Syria now has only 17 days left to hand over the remainder of its chemical weapons stockpile or it will be in violation of a United Nations deadline that had originally been set as an alternative to a U.S.-led attack on Syrian military infrastructure, per comments made today by the Organisation for the Prohibition of Chemical Weapons (OPCW) and reported by the BBC:
As of this week, the OPCW said it had only received 54% of Syria’s declared 1,200 tons of chemical weapons, and only 43% of “Priority One” materials – those too toxic to be sent to a commercial processing plant.
That means an estimated 552 tons of chemical stocks are still on the ground in Syria, waiting to be transported by armed convoy to the port of Latakia.
From Latakia the weapons and materials are to be loaded aboard the M/V Cape Ray, a former container vessel that Reuters reported Thursday has been “fitted out with at least $10 million of gear” to enable it to transport Syrian chemical agents into the Mediterranean. Reuters also reported on the process that the crew intends to use for neutralizing the agents, which mainly seems to involve “hot water.” Assuming calm seas, the crew will need “about 60 days of round-the-clock processing to neutralise the chemical agents.”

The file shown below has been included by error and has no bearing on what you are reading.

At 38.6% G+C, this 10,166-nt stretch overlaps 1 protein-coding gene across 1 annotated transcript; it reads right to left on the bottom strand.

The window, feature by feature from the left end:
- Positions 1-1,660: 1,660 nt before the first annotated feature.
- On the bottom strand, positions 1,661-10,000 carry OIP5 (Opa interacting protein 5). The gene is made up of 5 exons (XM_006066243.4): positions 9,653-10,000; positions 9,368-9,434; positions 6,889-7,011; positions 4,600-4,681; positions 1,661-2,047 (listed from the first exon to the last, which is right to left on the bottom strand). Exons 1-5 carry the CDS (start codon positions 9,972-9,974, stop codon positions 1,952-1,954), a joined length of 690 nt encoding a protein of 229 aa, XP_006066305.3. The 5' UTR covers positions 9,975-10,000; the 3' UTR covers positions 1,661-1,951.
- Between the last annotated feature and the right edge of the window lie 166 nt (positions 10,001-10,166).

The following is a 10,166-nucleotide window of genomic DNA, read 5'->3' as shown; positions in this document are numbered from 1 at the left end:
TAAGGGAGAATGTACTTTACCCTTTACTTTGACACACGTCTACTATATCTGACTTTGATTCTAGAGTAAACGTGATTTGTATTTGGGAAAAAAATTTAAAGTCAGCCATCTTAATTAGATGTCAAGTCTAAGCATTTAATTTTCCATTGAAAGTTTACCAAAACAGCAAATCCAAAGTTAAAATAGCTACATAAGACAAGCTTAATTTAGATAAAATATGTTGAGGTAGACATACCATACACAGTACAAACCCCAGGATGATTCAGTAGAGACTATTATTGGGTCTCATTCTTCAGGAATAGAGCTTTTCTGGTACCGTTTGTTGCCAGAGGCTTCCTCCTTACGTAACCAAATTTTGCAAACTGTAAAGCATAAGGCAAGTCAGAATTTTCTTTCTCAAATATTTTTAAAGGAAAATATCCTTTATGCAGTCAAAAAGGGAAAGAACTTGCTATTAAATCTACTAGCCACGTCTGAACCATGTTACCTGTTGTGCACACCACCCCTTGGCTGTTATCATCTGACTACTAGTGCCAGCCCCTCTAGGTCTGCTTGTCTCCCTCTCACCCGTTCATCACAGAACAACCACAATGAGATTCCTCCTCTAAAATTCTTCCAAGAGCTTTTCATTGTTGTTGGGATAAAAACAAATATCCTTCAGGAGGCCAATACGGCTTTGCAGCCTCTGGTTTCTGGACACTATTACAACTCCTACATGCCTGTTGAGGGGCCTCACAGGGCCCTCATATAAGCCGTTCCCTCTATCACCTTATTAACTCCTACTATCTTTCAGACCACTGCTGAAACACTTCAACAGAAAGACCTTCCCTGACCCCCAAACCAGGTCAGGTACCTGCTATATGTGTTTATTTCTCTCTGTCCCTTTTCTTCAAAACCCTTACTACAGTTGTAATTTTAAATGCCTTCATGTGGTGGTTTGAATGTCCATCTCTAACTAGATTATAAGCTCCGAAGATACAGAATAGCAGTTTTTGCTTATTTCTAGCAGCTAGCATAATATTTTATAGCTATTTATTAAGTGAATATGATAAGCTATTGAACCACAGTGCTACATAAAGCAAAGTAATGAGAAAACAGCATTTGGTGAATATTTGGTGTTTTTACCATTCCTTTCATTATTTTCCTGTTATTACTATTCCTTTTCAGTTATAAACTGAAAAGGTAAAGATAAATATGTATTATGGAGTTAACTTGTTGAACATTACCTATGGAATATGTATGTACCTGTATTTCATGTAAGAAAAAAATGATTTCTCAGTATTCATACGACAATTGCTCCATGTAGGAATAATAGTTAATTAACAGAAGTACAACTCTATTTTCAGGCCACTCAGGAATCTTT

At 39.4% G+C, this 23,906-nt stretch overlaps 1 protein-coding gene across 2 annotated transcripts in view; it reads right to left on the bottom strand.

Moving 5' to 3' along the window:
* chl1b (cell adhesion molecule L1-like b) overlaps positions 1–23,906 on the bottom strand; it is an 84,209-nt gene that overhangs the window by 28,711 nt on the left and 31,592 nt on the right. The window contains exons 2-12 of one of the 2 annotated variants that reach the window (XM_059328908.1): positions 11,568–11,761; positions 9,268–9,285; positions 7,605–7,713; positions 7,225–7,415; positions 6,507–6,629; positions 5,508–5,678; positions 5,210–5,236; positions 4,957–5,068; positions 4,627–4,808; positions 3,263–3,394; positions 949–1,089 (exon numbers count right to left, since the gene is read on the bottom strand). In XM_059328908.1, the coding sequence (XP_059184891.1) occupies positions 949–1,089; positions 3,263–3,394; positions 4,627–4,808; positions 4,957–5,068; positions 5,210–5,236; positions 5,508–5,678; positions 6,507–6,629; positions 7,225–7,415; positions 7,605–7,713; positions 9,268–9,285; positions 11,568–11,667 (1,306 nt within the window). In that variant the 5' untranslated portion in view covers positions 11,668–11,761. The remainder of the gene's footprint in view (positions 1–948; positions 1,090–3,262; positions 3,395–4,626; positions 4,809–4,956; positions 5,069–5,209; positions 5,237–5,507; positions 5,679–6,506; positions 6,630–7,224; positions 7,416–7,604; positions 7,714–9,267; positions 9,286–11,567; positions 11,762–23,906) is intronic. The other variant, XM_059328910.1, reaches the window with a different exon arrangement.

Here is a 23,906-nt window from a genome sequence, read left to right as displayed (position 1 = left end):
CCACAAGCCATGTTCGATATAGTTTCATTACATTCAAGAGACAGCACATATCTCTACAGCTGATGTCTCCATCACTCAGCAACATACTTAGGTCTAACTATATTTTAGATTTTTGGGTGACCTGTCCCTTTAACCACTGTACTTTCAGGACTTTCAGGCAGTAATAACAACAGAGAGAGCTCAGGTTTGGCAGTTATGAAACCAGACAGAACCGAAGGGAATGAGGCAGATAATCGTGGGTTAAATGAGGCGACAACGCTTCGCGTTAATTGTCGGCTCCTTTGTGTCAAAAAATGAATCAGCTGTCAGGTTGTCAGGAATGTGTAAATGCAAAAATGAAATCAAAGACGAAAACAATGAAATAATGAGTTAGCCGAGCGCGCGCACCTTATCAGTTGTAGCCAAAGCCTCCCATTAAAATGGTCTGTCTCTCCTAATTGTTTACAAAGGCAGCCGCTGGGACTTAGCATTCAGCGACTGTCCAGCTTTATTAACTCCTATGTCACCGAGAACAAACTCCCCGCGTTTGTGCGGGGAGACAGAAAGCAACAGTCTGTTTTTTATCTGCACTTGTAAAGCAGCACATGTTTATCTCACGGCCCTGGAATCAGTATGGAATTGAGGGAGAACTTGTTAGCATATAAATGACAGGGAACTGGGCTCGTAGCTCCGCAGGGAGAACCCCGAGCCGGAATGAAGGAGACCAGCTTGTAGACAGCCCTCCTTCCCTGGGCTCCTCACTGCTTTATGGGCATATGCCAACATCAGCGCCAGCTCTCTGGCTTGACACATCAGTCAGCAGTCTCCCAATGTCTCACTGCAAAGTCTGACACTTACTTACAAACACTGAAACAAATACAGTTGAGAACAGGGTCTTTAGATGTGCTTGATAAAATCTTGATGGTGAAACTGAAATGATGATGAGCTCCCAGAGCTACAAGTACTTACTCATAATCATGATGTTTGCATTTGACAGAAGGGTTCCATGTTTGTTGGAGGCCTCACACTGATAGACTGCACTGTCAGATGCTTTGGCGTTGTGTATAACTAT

It is unclear what consequences Damascus will face, if any, for breaching the deadline. Bashar al-Assad and Hassan Nasrallah, chief of the Hezbollah terror group widely credited with having swung the momentum of the Syrian war back in the regime’s direction, have in recent days bragged that the three-year-old conflict has been contained and that rebel elements will be functionally defeated by the end of the year.
[Photo: WSJDigitalNetwork / YouTube ]